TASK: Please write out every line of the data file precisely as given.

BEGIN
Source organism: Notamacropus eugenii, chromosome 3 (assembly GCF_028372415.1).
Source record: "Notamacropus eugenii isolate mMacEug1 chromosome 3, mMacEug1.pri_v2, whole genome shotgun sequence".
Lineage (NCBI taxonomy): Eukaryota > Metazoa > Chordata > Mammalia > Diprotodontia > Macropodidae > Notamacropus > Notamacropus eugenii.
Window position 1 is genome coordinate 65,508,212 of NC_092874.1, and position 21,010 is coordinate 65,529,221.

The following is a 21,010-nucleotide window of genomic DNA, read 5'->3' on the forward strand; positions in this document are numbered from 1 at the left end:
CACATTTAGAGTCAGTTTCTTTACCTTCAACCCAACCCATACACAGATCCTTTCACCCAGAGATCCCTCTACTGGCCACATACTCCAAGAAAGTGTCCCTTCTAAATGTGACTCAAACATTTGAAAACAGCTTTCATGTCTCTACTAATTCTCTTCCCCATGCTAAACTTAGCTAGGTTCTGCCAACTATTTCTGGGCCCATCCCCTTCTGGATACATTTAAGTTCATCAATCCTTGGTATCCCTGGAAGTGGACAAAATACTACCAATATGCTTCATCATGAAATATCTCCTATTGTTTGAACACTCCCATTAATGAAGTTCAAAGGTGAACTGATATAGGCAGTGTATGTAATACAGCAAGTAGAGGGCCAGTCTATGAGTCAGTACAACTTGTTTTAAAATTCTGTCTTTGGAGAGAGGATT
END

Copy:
Source organism: Notamacropus eugenii, chromosome 3 (assembly GCF_028372415.1).
Source record: "Notamacropus eugenii isolate mMacEug1 chromosome 3, mMacEug1.pri_v2, whole genome shotgun sequence".
Lineage (NCBI taxonomy): Eukaryota > Metazoa > Chordata > Mammalia > Diprotodontia > Macropodidae > Notamacropus > Notamacropus eugenii.
Window position 1 is genome coordinate 65,508,212 of NC_092874.1, and position 21,010 is coordinate 65,529,221.

The following is a 21,010-nucleotide window of genomic DNA, read 5'->3' on the forward strand; positions in this document are numbered from 1 at the left end:
CACATTTAGAGTCAGTTTCTTTACCTTCAACCCAACCCATACACAGATCCTTTCACCCAGAGATCCCTCTACTGGCCACATACTCCAAGAAAGTGTCCCTTCTAAATGTGACTCAAACATTTGAAAACAGCTTTCATGTCTCTACTAATTCTCTTCCCCATGCTAAACTTAGCTAGGTTCTGCCAACTATTTCTGGGCCCATCCCCTTCTGGATACATTTAAGTTCATCAATCCTTGGTATCCCTGGAAGTGGACAAAATACTACCAATATGCTTCATCATGAAATATCTCCTATTGTTTGAACACTCCCATTAATGAAGTTCAAAGGTGAACTGATATAGGCAGTGTATGTAATACAGCAAGTAGAGGGCCAGTCTATGAGTCAGTACAACTTGTTTTAAAATTCTGTCTTTGGAGAGAGGATT